Sen. Ralph Okerlund (seen here), who is a member of the Executive Appropriations Committee, says he is pulling hard to help increase funding for Snow College during the ongoing 2018 legislative session.

 

Legislators hope Snow comes

out on top in funding quest

Okerlund says Sanpete is next in line to see lots of growth

 

By Linda Petersen

Staff writer

Feb. 15, 2018

 

SALT LAKE CITY—As the Utah Legislature reaches the midpoint of the 2018 session, Sanpete County’s elected representatives are working on some bills that are expected to have significant local impact.

Both Sen. Ralph Okerlund and Rep. Derrin Owens are also working to get funding for Snow College.

“It’s been a tough year for higher education with all of the focus on K to12,” said Owens, who is the vice chair of the Higher Education Appropriations Committee. “If one school comes out on top, this year it will be Snow and to a lesser degree Southern Utah University. We’re battling for rural here; we’re hoping Snow comes out a big winner.”

“Snow College has done such a great job,” Okerlund said. “It’s probably the best junior college left in the western U.S., if not in the country.”

If the appropriation is approved, it would mean more funding for salaries for Snow personnel to bring their salaries to the national median and more funding for building needs and services. Both legislators said so far it looks encouraging.

“It’s a good year to do this. We have a little bit of extra revenue,” said Okerlund, who is a member of the Executive Appropriations Committee.

Under a bill Owens is sponsoring, companies that invest a minimum of $50 million in an existing industrial, mining, manufacturing or agricultural entity in a third-, fourth- or fifth-class county (originally fourth, fifth or sixth) for which infrastructure construction is at least 10 percent would be eligible for an infrastructure development tax credit.

Owens said the bill was sabotaged last year by urban legislators who wanted to keep some of the money along the Wasatch Front, and it was passed as the High Cost Infrastructure Development Tax Credit bill.

His bill this year seeks to limit the tax credit to businesses that locate in third-, fourth- and fifth-class counties. (An initial effort to limit it to fourth-, fifth- and sixth-class counties did not have enough support so Owens modified his bill.)

Owens said he knows of a company that left the state three years ago that would have invested $100 million in infrastructure if such a tax credit had been available. The company, which could bring 300 to 400 rural jobs, is watching his bill right now, he said.

“Industry hasn’t grown in rural Utah counties like it has along the Wasatch Front. We’re trying to level the playing field,” he said.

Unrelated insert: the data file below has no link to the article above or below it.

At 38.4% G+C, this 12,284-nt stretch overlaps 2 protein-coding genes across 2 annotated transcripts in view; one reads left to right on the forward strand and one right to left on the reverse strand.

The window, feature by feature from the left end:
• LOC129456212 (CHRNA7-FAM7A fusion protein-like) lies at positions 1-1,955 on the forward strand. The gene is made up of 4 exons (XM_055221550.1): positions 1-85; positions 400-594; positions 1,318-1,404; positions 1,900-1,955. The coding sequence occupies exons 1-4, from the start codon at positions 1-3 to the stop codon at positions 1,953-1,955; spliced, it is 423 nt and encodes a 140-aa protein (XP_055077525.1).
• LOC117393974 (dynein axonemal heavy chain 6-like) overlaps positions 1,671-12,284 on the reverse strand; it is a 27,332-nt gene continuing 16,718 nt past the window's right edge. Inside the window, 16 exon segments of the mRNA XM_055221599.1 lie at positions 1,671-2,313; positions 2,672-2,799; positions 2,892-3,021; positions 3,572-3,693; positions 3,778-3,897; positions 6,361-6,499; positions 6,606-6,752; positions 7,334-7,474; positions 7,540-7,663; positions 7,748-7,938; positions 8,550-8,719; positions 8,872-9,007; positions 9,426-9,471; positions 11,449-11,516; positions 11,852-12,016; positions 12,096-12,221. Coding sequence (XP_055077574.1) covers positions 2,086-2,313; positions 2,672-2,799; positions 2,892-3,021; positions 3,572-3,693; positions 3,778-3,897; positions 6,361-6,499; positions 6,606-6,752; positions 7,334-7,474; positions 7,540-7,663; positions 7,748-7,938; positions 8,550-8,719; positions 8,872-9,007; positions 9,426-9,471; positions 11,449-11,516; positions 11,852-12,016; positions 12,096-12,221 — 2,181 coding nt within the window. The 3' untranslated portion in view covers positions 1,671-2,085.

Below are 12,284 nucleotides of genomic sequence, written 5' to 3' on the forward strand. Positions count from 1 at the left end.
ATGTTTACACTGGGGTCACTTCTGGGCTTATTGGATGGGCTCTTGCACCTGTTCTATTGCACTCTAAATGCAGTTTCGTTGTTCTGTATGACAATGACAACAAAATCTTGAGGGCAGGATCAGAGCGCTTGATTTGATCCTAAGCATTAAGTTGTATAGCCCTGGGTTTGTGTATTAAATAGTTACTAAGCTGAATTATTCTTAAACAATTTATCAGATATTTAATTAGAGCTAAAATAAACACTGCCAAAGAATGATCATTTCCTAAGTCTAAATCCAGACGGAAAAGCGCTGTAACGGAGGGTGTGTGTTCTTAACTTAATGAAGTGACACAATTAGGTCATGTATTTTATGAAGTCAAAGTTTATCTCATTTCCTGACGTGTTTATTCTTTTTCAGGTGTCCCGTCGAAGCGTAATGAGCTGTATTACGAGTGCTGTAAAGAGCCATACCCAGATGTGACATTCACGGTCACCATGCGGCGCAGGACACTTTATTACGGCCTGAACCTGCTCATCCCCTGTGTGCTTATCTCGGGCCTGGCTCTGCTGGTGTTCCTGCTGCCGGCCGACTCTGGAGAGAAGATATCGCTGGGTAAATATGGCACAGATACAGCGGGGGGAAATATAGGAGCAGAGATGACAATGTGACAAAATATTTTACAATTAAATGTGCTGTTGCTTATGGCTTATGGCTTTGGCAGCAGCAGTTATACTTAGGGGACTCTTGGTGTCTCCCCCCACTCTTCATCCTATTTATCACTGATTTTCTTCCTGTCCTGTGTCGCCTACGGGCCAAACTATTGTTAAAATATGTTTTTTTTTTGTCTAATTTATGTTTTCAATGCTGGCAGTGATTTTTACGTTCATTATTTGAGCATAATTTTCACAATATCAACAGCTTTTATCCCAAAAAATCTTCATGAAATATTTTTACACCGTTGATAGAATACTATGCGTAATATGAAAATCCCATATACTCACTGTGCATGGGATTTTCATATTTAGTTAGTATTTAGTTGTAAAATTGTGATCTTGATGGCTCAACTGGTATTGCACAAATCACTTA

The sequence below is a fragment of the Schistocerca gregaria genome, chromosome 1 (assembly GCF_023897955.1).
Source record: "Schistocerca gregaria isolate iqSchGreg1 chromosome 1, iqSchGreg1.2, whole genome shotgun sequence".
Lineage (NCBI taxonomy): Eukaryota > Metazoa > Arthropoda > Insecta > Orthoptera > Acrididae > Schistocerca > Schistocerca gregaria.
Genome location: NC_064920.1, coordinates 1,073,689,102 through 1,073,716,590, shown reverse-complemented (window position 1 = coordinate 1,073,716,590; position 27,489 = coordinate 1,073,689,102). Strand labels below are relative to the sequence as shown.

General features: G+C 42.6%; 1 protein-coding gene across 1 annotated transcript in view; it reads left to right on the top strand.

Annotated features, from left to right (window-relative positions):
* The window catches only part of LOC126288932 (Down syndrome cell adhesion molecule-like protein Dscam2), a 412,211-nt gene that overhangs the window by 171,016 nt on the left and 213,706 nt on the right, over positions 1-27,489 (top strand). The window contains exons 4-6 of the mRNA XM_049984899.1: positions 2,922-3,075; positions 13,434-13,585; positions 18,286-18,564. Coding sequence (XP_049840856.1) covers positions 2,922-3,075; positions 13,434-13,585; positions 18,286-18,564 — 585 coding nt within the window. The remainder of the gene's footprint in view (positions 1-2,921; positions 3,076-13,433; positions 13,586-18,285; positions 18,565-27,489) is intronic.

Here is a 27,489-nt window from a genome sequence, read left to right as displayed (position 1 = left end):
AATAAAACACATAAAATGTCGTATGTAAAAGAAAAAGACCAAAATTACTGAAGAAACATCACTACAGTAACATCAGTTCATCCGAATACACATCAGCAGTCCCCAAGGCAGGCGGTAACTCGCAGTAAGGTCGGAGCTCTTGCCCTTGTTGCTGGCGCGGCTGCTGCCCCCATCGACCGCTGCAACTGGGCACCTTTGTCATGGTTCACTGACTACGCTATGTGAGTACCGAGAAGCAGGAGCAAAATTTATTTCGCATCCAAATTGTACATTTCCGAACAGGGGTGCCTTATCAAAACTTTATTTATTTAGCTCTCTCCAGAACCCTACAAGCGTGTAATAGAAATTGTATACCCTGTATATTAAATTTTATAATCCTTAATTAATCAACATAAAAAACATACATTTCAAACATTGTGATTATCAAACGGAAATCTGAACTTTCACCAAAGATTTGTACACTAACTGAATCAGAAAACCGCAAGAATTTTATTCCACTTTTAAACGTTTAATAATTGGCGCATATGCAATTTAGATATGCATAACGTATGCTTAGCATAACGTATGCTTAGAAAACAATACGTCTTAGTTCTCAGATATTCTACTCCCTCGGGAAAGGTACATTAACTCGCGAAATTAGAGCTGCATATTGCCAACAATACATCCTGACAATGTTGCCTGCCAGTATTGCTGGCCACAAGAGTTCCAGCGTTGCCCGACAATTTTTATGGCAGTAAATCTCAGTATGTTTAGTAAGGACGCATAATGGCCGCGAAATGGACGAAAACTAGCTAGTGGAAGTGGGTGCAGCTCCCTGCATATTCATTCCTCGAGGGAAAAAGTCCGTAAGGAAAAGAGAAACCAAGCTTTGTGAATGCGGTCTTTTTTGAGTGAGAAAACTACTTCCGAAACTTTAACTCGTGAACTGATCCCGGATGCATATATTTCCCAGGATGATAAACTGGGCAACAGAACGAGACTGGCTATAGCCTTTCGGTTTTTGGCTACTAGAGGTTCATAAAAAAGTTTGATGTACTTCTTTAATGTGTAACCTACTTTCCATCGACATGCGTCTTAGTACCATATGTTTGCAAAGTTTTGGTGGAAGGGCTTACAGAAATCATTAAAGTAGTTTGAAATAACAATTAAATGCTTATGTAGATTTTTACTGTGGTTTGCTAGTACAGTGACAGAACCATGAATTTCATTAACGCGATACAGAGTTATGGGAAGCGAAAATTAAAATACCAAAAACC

Owens said he has been meeting with the governor’s office about the bill, which has “raised a lot of eyebrows,” he said. “It has opened some eyes to the fact that we might be able to accomplish this.”

Owens said his objective to have this tax credit available in rural counties might be made possible by a simple rules change, but he is not willing to abandon his bill until that has been determined for certain.

A piece of legislation sponsored by Okerlund that was passed last year provides a state nonrefundable tax credit for investments in eligible small businesses primarily located in rural counties and authorizes the state to approve up to $24,360,000 in tax credits if $42,000,000 is invested in certain small businesses in the state.

Okerlund, who has had to limit the bills he sponsors because he is the senate majority leader and a member of the Executive Appropriations Committee, said he is watching some bills that could have an impact in Sanpete County.

“Mostly, we’re trying to get rid of regulations,” he said. “We just met with Secretary of the Interior Ryan Zinke, and he stressed how important it is that we deregulate so that businesses that have left the U.S. because of over-regulation can come back here.”

“The case he presented was very dramatic,” Okerlund said. “He told us the president has instructed them that for every regulation they create, they need to get rid of 20. We’re trying to do the same thing.”

“Sanpete County is on the verge of becoming really important in the state as we see the Wasatch Front fill up,” he said. “People are getting tired of trying to fight the traffic and the bad air. We’ve seen that with Juab. Sanpete is the next in line. We’re going to see lots of growth in the next few years.”

Owens is co-sponsoring a bill that could impact failing schools or school districts. Legislation approved last year mandated that failing schools and school districts hire a consultant or “turnaround expert” to come in and address the problem.

Owens, who recently retired as a school counselor, said often these so-called experts know absolutely nothing about education, yet school districts have been forced to spend many thousands of dollars to comply. He cited a Wednesday, Feb. 7, KSL story on a Big Water School in Kane County, a 47-student school, that was forced to pay $887,000 to bring in a turnaround expert.

Owens’ legislation would allow the turnaround expert to be a school-district employee or for the school district to instead put together its own turnaround committee of qualified individuals. He said it may face an uphill battle since the original legislation was sponsored by Senate President Wayne Niederhauser, but he hopes that at least it will send a message.

The two legislators are also co-sponsoring a bill to bring a Children’s Justice Center to Juab and Millard counties.

“It’s time to bring a Children’s Justice Center to Nephi,” Owens said.